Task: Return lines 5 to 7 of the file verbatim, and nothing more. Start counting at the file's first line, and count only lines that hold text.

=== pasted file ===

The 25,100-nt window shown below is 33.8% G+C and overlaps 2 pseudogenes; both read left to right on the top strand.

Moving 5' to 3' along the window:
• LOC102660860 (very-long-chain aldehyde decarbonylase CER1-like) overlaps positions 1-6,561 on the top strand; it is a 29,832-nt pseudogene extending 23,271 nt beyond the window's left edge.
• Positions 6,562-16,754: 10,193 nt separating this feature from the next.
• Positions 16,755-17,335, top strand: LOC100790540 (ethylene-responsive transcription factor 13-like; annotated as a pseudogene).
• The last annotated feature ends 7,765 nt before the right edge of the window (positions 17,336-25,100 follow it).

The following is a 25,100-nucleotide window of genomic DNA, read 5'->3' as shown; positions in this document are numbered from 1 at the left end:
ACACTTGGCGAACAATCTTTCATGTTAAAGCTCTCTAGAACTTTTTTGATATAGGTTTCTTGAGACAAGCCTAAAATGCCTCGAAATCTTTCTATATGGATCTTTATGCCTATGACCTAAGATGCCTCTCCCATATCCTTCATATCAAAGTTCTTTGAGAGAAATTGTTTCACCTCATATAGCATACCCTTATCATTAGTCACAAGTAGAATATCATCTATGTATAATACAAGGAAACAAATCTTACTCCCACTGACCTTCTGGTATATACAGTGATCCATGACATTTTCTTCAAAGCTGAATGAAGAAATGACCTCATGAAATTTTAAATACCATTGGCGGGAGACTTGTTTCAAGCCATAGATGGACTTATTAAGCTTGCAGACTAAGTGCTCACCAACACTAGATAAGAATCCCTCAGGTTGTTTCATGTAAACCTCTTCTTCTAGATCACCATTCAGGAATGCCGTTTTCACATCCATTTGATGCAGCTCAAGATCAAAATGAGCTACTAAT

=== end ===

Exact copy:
• Positions 16,755-17,335, top strand: LOC100790540 (ethylene-responsive transcription factor 13-like; annotated as a pseudogene).
• The last annotated feature ends 7,765 nt before the right edge of the window (positions 17,336-25,100 follow it).

The following is a 25,100-nucleotide window of genomic DNA, read 5'->3' as shown; positions in this document are numbered from 1 at the left end: